Admittedly, in this piece I ask more questions than I give answers, but hopefully it encourages us all to seek consensus on the answer to one of the greatest questions of our time – the right to free speech. For now, it appears while freedom of speech is still a fundamental right (at least constitutionally), there is no guarantee of freedom, AFTER, the speech! However, at a time when our national headlines are too often being hijacked by violence, let us focus on the fact that PEACE is an endowment that God left with us, to share with one another as a gift.

Is Societal Equity just a dream?

Equality vs. Equity
Source: Unsure (but used with appreciation)

Imagine a fixed object on any surface, say a table, with your hand also in a fixed position in which your ‘middle’, ‘long’, or ‘third’ finger just about touches the object. Well, I see “EQUALITY” as expecting each of one’s other fingers to also be able to touch the object without moving one’s hand despite all being shorter, whereas “EQUITY” is moving your whole hand toward the object such that all your fingers can wrap around it easily to grab it! So, the question is, who controls the hand?

Personally, I believe a key part of the role of government is to distribute and balance societal resources to create EQUITY for all. That vast and disproportionate distribution of wealth in #Nigeria remains a major challenge to every federal administration throughout the nation’s history.

How do we lift millions out of poverty? How do we raise the standard of living for large sections of our population who would be considered ‘working class’ or ‘poor’? What radical mass job creation strategies can we employ? What factors e.g. education, vocational training, etc. are critical to successful job creation and uptake?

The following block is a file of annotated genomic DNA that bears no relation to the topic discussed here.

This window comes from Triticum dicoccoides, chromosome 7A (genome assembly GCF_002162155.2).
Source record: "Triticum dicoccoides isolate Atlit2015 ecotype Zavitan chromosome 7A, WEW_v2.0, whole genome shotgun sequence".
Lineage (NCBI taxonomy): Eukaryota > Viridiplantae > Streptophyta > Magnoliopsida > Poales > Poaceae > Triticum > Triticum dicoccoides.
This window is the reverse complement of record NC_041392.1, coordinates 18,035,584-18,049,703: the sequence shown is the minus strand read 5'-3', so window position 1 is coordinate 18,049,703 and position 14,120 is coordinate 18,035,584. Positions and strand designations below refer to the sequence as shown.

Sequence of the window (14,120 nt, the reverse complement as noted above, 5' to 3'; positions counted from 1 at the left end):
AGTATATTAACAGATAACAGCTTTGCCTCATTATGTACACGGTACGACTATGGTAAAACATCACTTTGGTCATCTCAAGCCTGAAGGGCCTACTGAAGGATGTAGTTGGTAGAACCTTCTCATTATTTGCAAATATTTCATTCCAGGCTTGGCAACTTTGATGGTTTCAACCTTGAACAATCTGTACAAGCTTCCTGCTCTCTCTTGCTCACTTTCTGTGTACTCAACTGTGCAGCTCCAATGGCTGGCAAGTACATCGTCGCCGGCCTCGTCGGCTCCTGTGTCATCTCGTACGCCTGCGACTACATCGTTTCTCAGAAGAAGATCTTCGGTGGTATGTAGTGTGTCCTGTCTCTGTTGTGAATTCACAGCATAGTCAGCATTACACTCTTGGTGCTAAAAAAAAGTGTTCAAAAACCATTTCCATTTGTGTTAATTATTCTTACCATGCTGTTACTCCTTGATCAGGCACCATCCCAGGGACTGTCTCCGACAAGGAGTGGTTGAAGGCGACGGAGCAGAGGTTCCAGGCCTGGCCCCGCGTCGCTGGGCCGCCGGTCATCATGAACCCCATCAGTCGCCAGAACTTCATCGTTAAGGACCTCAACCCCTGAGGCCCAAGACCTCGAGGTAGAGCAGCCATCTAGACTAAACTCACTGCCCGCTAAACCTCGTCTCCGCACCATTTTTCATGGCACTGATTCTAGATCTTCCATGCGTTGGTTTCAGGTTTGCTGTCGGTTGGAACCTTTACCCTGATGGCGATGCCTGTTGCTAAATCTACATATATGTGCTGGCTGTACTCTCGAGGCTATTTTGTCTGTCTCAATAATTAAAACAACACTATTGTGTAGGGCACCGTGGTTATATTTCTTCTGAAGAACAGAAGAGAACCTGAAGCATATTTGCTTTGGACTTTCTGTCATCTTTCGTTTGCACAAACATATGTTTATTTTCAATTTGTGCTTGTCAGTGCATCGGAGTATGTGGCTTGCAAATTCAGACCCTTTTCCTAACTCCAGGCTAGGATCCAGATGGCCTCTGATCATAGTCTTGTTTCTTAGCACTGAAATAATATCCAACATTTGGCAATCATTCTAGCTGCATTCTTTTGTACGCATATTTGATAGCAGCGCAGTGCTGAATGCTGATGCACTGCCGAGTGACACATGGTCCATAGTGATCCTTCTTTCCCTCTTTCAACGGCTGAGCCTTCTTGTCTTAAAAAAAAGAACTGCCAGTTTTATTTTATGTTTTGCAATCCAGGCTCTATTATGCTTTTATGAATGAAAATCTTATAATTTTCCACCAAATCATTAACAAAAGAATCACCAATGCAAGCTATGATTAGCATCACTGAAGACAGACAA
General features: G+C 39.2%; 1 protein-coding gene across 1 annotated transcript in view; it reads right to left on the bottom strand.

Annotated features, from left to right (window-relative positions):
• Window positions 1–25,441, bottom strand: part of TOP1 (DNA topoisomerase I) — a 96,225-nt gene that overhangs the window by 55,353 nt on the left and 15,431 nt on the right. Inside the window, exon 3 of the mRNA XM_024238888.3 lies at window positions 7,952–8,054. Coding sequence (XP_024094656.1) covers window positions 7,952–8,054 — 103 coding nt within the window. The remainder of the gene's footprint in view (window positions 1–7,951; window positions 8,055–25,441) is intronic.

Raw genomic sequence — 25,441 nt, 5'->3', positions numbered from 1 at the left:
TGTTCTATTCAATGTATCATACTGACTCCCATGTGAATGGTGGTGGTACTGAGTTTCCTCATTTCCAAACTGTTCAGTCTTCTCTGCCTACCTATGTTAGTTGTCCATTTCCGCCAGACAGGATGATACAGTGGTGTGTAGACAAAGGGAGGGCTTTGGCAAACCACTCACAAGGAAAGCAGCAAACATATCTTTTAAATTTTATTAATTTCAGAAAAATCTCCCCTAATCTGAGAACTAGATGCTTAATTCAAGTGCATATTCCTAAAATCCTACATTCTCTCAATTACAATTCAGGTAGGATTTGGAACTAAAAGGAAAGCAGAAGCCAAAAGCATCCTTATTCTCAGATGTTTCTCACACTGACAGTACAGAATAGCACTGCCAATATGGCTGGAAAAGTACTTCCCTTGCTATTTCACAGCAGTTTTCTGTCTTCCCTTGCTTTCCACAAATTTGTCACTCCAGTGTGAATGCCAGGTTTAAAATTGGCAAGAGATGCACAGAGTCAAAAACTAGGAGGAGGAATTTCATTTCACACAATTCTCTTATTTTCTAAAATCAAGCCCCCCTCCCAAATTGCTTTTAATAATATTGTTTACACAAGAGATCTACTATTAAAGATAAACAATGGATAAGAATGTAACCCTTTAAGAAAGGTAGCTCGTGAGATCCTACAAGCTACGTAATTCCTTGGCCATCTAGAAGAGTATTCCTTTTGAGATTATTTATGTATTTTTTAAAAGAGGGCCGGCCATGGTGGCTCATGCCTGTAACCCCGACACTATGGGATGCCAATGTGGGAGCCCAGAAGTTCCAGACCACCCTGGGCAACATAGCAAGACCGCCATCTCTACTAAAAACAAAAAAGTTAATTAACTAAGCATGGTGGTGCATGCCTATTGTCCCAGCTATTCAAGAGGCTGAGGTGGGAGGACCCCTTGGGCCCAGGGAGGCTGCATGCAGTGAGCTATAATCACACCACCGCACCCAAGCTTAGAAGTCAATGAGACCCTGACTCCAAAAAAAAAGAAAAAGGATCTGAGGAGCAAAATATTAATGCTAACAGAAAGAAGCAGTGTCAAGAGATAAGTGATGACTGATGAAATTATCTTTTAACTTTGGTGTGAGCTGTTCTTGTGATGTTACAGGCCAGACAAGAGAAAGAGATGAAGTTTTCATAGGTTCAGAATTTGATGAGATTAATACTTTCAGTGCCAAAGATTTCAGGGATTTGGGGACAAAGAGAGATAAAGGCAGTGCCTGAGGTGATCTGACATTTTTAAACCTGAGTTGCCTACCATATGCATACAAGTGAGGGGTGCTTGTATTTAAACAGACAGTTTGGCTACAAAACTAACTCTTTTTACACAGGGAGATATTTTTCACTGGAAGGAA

These are some of the questions that ought to occupy the collective minds of any government that is truly empathetic to the Nigerian state of affairs.

To solve such grand problems though, it still goes back to one thing – the right leaders. With each passing day, I come across amazing Nigerians who are more than capable of doing the job, yet as a nation, we more often than not do NOT lead with our proverbial “best foot”. That, right there, is the change Nigeria needs – radical leaders that will deviate from the status quo in their thinking, policies and integrity.

As we exit a tough 2020 and enter into the hope laden vessel of 2021, let us resolve, as Nigerians, each and everyone, never again to compromise on our ideals, dreams and visions. Let us resolve to diligently seek out, support and follow selfless leaders, whose first concern is what they can give to their country and not what they can find for themselves. It is not impossible, and perhaps not as elusive as it seems; for such leaders do exist amongst us, but it is up to us to make it their era!

“To bless a nation undeniably with overwhelmingly vast resources, is the work of God; to employ those resources diligently for the good of all citizens, is the work of leaders”.